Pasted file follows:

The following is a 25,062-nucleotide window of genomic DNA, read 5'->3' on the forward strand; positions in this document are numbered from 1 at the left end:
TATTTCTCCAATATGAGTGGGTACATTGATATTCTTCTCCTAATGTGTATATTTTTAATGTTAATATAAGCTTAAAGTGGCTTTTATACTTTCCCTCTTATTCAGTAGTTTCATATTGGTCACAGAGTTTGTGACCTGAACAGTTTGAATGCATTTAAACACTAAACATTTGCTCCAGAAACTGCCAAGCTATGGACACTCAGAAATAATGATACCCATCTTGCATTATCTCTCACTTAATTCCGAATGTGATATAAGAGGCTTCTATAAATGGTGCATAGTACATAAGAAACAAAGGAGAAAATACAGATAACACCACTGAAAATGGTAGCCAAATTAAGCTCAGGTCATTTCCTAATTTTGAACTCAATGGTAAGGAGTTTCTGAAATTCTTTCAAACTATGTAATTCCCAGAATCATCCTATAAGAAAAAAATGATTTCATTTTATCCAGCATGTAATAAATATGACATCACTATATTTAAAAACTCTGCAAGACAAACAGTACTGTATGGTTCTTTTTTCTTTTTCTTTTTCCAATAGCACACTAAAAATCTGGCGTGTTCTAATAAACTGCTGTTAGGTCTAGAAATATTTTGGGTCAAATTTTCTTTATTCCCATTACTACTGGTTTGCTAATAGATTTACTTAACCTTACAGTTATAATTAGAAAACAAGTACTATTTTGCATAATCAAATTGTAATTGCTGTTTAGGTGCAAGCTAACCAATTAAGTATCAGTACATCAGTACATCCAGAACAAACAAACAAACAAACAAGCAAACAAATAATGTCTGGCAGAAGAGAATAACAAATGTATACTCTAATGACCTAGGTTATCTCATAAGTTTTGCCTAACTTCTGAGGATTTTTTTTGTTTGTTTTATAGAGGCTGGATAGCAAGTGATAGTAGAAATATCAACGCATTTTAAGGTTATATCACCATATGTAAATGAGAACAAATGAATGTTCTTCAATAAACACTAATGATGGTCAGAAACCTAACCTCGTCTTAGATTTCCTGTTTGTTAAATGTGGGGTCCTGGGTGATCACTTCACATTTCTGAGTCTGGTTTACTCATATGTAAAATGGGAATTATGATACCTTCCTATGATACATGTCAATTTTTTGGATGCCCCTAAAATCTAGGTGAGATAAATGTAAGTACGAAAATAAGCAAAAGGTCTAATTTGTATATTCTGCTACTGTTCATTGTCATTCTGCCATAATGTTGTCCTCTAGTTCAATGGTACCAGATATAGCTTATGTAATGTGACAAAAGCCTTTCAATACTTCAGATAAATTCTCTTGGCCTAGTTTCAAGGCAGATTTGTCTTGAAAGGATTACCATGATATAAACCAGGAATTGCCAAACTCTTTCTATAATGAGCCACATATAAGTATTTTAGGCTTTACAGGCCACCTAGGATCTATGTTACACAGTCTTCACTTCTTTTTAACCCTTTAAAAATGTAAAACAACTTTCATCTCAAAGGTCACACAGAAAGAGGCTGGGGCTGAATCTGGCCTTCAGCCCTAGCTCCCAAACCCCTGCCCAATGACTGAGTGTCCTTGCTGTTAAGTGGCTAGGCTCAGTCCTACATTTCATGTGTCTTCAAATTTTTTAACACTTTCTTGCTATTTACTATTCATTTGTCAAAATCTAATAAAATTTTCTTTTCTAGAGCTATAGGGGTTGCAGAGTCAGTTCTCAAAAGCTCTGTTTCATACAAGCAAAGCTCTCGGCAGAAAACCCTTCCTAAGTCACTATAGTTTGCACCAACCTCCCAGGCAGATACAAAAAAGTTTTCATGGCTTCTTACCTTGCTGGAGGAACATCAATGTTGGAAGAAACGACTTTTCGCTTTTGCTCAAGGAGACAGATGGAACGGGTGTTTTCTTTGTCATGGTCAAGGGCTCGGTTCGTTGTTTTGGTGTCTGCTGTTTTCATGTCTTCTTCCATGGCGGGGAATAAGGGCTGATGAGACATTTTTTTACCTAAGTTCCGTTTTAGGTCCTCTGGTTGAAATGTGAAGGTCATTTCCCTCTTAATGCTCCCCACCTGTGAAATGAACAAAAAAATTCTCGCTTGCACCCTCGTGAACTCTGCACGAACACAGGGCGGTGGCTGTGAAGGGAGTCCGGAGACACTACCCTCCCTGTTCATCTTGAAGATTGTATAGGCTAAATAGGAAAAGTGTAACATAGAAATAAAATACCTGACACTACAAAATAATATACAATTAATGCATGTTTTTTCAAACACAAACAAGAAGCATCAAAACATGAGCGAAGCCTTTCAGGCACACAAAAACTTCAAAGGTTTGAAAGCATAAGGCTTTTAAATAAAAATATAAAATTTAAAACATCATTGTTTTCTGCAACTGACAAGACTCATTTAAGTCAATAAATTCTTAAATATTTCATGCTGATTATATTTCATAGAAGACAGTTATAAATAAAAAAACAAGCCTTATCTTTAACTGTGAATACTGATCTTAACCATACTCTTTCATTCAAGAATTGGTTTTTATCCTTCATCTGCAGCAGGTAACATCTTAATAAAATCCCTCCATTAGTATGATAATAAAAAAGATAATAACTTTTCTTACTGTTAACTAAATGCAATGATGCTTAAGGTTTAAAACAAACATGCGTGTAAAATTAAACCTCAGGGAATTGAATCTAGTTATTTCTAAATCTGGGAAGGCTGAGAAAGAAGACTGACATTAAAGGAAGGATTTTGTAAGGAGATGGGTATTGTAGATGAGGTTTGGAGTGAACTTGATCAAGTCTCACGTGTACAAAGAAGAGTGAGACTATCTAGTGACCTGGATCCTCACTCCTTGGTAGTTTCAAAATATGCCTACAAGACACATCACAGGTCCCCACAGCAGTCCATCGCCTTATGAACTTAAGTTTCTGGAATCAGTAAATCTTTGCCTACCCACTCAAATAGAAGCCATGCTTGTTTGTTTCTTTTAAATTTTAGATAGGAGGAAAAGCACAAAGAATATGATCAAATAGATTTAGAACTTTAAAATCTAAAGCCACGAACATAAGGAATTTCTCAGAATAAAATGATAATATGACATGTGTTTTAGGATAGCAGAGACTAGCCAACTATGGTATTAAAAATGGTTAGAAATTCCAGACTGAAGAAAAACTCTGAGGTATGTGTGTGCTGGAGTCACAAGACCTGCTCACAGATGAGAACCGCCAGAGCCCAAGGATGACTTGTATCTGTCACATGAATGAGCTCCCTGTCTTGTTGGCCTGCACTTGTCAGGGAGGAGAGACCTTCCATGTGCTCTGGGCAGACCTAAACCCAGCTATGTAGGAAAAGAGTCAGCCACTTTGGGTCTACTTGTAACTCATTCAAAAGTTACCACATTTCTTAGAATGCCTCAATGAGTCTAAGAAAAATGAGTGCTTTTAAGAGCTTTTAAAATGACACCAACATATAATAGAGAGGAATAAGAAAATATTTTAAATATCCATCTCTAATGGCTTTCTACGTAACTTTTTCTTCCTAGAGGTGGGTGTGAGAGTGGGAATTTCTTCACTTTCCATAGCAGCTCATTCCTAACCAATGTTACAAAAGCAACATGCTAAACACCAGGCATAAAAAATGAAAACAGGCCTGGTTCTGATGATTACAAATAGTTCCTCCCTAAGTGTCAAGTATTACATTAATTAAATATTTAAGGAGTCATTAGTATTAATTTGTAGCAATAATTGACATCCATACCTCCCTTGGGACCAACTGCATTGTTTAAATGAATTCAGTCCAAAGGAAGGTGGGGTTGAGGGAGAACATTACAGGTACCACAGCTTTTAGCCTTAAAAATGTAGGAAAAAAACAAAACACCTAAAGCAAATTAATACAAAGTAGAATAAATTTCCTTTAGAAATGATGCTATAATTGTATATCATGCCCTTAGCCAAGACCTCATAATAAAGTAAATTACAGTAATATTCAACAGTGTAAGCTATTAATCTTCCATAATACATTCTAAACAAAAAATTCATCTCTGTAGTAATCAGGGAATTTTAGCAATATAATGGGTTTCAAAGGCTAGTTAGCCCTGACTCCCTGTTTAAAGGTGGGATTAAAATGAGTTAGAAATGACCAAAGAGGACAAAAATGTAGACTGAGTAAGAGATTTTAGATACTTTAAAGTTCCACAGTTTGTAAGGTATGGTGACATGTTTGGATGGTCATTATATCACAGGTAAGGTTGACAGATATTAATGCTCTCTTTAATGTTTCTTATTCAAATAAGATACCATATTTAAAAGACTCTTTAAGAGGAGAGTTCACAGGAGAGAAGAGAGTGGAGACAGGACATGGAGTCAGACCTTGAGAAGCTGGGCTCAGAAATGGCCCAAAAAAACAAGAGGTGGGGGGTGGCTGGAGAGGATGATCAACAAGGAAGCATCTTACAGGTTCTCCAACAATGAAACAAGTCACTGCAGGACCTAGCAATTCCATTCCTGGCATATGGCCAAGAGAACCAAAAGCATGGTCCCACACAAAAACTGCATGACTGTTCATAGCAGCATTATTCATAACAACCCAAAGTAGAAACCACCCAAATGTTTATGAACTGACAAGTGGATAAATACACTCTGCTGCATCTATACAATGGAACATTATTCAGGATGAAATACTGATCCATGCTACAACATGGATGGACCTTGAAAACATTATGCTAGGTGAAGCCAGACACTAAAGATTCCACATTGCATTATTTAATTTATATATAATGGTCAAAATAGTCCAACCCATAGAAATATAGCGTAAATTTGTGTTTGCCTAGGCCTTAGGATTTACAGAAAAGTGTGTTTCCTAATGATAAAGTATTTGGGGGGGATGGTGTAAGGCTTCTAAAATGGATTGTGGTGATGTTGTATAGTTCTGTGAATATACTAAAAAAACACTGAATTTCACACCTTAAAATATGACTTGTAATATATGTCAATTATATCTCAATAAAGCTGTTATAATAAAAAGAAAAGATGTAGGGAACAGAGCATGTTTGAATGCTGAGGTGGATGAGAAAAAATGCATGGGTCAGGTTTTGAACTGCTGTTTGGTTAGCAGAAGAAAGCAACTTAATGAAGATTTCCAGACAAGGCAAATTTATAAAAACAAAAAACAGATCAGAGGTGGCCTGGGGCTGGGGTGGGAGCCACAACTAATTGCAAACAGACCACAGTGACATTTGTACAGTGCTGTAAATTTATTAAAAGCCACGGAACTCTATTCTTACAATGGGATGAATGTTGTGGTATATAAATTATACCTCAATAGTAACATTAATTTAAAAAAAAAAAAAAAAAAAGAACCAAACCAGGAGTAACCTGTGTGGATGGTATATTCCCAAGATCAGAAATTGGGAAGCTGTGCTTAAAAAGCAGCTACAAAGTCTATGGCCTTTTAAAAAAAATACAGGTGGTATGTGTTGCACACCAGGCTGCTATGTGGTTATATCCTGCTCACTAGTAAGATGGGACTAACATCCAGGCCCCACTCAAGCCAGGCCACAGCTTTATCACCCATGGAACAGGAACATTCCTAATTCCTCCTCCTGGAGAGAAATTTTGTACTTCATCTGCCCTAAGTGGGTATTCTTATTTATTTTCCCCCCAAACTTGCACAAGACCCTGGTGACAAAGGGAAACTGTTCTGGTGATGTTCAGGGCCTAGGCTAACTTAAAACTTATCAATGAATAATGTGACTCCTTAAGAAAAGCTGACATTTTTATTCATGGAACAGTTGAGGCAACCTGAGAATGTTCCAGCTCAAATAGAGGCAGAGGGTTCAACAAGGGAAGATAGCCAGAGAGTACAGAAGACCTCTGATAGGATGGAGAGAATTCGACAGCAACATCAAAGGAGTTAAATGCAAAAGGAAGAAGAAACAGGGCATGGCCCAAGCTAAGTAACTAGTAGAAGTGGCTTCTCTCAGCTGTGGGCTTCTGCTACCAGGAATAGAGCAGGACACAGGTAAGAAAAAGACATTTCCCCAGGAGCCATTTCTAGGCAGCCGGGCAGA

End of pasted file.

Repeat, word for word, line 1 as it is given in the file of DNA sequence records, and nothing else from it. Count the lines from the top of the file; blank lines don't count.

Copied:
The following is a 25,062-nucleotide window of genomic DNA, read 5'->3' on the forward strand; positions in this document are numbered from 1 at the left end: